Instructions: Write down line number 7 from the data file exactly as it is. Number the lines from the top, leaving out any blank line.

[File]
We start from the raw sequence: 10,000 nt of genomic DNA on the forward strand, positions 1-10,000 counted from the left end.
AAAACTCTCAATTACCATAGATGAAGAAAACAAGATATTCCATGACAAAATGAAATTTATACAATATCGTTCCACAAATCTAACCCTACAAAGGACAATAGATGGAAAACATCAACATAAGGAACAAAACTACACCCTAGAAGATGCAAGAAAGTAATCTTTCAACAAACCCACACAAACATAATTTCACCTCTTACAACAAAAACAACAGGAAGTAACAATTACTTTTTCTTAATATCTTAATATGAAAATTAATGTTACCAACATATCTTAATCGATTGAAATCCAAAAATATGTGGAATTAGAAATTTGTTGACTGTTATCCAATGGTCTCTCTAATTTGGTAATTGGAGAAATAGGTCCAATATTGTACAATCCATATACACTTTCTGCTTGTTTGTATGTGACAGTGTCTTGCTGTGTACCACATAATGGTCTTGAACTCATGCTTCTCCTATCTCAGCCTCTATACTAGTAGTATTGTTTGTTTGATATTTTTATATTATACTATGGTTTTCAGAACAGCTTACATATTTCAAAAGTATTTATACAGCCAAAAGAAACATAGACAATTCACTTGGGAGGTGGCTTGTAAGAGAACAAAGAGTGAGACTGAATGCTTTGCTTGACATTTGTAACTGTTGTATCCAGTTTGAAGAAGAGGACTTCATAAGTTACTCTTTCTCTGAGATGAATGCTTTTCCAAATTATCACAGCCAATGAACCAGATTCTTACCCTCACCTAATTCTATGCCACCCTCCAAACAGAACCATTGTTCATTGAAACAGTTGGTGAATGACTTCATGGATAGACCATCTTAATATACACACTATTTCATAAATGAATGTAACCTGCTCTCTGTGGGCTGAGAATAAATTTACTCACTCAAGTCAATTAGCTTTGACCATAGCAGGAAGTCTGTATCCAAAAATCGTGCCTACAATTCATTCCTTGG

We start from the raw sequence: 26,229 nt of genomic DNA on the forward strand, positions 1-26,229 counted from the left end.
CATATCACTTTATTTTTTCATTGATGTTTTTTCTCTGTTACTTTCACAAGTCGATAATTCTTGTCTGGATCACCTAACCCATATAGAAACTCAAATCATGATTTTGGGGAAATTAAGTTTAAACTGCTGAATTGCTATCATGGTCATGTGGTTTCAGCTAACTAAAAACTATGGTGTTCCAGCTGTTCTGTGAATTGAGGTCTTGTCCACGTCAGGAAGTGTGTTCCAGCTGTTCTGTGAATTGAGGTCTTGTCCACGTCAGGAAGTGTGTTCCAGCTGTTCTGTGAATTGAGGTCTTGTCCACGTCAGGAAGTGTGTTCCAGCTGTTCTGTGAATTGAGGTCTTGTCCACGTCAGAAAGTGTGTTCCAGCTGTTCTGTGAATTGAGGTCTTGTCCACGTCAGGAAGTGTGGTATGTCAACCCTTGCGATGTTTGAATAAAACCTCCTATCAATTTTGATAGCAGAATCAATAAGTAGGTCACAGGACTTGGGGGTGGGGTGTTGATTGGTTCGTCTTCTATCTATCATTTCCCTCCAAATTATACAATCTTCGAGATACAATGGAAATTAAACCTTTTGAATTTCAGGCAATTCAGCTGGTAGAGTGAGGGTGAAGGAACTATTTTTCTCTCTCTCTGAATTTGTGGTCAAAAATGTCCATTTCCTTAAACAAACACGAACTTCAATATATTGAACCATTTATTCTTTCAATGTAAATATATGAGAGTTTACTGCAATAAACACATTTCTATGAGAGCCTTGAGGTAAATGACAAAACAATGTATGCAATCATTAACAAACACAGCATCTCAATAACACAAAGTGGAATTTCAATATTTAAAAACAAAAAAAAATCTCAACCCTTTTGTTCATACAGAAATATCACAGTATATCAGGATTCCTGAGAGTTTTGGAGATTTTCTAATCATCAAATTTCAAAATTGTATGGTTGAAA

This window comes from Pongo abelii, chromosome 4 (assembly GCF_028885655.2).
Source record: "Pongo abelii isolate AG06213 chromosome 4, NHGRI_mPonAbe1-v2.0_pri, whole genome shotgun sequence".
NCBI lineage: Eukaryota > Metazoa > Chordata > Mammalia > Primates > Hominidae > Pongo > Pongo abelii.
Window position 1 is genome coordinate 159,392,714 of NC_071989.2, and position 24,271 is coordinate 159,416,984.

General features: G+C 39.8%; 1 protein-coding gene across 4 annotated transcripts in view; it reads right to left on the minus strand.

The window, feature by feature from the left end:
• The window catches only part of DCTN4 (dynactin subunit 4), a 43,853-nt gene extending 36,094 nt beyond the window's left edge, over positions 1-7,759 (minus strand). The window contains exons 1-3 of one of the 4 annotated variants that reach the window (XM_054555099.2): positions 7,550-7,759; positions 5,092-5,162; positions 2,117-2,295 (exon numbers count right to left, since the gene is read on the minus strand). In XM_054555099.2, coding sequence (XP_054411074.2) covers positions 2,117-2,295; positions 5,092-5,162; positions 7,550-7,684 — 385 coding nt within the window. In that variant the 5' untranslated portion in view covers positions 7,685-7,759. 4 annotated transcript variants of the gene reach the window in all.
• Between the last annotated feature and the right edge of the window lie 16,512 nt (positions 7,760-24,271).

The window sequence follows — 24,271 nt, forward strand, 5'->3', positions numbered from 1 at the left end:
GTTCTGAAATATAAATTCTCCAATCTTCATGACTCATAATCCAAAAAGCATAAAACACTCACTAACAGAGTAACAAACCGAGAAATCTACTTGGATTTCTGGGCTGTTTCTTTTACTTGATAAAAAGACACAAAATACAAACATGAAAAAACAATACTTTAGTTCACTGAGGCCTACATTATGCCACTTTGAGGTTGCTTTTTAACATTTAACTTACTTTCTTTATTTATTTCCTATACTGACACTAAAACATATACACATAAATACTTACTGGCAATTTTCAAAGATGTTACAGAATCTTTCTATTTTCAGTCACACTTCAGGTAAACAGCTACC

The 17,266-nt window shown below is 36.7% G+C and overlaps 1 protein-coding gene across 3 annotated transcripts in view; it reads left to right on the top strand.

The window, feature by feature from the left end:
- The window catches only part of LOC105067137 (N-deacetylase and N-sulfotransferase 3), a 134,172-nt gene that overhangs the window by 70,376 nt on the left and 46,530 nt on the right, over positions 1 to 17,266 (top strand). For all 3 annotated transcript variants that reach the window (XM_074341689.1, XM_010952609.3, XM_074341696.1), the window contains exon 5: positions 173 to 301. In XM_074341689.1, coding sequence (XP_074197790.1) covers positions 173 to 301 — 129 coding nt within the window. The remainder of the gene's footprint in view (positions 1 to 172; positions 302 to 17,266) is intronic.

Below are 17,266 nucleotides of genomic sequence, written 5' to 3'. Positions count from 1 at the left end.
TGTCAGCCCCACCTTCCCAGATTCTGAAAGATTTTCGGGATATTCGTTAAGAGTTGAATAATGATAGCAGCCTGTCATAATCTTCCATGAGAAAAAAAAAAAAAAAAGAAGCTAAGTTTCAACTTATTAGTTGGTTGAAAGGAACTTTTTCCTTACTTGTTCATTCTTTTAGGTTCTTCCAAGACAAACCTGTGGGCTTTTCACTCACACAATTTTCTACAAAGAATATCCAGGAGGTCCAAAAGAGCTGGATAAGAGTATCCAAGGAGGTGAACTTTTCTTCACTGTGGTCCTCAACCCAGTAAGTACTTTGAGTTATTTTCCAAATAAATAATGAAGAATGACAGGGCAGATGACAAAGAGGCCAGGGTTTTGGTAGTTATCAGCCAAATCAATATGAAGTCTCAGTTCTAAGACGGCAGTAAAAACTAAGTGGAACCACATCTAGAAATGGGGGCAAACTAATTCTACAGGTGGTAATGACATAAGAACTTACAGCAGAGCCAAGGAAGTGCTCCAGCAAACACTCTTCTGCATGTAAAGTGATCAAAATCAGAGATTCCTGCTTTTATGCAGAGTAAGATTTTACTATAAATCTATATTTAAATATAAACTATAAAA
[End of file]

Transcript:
NCBI lineage: Eukaryota > Metazoa > Chordata > Mammalia > Primates > Hominidae > Pongo > Pongo abelii.